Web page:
provides personal development to build trusting relationships, think about
personal needs and aspirations and develop the life skills needed to attain
personal goals, with a subsequent community focus.
The Cairns Institute informed the committee that their Family Wellbeing
and Empowerment Program facilitated the involvement of individuals in other
programs and community life.
It gives people the capacity to be able to grasp other
opportunities in life. You do not know what you do not know. People have not
got the relationships. Some people in Yarrabah have never left in their life.
They have not even come over the hill. They do not know what that is like to
make outside connections. They do not make connections with the school, and
that is even within their own community. Family Wellbeing facilitates that
process and gives them a sense of self-esteem and self-worth. They are the
fundamentals of life. You can throw all the money, all the policies, all the
programs—they cannot grasp those programs without that first. I think that is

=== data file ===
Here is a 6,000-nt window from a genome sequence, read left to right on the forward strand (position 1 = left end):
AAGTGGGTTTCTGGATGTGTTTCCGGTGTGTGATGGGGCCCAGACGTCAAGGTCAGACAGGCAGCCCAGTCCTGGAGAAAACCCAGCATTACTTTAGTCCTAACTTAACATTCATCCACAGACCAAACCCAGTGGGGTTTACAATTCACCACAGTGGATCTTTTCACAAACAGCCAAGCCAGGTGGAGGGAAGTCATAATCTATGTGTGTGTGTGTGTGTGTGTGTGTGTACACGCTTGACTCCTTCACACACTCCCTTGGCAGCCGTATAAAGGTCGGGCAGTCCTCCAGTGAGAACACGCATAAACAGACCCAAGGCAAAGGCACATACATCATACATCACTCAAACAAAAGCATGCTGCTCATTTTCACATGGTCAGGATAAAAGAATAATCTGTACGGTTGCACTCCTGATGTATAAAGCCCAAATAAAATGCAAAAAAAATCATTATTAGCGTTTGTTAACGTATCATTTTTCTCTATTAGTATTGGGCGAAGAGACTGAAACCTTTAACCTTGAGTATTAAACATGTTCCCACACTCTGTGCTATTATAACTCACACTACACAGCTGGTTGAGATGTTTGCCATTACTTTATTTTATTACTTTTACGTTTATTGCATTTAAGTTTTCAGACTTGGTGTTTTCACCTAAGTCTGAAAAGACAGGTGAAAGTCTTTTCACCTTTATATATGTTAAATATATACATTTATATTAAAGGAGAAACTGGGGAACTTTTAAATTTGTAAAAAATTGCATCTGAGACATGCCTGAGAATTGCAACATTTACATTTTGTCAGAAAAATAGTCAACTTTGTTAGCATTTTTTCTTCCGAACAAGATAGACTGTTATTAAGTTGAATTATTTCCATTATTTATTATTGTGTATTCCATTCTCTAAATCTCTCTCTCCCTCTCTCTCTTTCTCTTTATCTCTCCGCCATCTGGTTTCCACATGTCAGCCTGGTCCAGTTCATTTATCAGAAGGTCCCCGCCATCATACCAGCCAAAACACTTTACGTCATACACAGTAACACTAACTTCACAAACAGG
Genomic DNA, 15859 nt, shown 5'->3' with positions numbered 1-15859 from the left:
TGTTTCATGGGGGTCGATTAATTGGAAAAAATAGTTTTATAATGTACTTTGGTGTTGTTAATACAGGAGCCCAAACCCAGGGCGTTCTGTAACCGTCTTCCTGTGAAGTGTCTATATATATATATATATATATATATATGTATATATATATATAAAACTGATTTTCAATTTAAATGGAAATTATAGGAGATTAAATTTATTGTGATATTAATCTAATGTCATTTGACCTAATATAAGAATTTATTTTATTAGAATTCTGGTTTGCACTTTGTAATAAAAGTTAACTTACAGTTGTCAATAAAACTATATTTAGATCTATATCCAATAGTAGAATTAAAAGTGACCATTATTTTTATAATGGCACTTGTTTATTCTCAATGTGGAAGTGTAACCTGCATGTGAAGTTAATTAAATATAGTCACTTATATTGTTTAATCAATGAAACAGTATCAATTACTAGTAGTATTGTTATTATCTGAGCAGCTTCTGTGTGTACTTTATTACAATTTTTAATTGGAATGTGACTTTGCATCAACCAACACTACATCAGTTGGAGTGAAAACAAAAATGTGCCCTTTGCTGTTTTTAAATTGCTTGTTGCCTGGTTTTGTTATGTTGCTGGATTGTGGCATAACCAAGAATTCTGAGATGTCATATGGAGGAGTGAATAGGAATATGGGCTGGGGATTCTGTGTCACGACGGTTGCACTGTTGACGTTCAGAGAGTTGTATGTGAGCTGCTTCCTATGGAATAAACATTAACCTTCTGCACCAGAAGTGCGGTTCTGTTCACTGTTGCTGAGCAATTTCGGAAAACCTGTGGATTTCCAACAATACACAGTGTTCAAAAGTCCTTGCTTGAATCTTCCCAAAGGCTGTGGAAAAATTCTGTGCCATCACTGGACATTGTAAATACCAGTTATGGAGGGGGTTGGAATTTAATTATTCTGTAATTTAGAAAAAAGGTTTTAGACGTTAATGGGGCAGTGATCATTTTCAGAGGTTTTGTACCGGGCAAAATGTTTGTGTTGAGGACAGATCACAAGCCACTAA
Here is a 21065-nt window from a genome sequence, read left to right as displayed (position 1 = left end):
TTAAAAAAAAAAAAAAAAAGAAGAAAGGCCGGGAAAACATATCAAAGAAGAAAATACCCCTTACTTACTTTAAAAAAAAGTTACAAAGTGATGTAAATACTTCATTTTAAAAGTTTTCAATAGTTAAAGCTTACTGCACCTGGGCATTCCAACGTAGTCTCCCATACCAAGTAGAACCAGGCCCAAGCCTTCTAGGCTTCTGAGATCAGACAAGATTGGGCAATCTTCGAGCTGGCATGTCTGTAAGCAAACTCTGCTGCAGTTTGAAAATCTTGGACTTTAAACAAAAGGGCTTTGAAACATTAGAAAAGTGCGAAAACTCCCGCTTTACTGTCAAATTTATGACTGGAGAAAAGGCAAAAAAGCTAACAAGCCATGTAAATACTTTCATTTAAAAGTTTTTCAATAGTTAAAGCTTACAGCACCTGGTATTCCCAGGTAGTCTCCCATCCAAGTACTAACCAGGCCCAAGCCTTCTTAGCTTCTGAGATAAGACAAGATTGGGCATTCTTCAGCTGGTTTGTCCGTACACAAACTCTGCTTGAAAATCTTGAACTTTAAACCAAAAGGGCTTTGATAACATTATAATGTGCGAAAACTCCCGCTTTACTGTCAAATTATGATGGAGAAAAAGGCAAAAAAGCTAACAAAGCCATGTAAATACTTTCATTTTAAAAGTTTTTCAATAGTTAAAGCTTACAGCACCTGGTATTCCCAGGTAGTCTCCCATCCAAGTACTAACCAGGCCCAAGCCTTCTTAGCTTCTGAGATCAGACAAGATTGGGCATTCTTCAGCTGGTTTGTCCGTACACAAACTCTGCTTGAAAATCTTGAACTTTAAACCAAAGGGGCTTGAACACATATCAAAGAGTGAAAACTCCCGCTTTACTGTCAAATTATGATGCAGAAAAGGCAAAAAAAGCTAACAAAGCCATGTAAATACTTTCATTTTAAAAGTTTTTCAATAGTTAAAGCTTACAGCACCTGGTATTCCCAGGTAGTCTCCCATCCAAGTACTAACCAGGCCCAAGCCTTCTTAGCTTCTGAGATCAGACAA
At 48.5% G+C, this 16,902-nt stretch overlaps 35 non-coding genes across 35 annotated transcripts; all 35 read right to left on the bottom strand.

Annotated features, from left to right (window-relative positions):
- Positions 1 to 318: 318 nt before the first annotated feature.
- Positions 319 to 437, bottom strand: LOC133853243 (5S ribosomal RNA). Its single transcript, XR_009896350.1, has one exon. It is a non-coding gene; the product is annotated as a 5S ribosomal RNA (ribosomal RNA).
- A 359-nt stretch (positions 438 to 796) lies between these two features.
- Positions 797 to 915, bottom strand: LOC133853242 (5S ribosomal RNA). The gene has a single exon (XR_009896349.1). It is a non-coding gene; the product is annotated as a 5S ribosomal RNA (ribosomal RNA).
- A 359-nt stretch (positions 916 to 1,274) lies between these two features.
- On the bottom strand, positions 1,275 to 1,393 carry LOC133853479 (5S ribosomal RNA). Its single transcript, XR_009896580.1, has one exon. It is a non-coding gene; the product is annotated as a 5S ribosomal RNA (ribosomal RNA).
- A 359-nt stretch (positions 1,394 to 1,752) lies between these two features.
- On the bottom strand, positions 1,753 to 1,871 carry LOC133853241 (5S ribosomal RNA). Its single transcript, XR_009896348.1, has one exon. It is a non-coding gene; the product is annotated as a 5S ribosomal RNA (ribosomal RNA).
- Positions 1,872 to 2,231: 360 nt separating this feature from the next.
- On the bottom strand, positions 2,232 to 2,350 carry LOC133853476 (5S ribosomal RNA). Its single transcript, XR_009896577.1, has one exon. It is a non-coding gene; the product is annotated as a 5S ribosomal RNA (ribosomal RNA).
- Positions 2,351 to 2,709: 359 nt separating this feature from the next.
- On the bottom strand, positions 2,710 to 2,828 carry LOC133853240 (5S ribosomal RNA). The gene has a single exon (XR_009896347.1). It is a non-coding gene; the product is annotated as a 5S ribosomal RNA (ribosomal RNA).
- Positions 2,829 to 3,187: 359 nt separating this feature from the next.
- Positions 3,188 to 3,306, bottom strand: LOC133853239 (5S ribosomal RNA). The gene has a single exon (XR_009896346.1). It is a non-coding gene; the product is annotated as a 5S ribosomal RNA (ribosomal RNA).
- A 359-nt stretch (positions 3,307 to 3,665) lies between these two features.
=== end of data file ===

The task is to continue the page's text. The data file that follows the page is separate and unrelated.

the significance of the Family Wellbeing program. ...It becomes an ethics of
morality and care for humanity rather than just existing in your own little
isolated group. Many Aboriginal people do not have an understanding of their
position in the world. They do not know what caused them to be in the
environment they are currently in. It is a facilitating tool; it is not a
solution to everything, but it is a facilitating tool for other programs that
The Cairns Institute informed the committee that it was difficult to
gain any access to government policy making in order to inform that process
through sharing the success of programs such as the Family Wellbeing
Initiatives often come and we hear it with the announcement;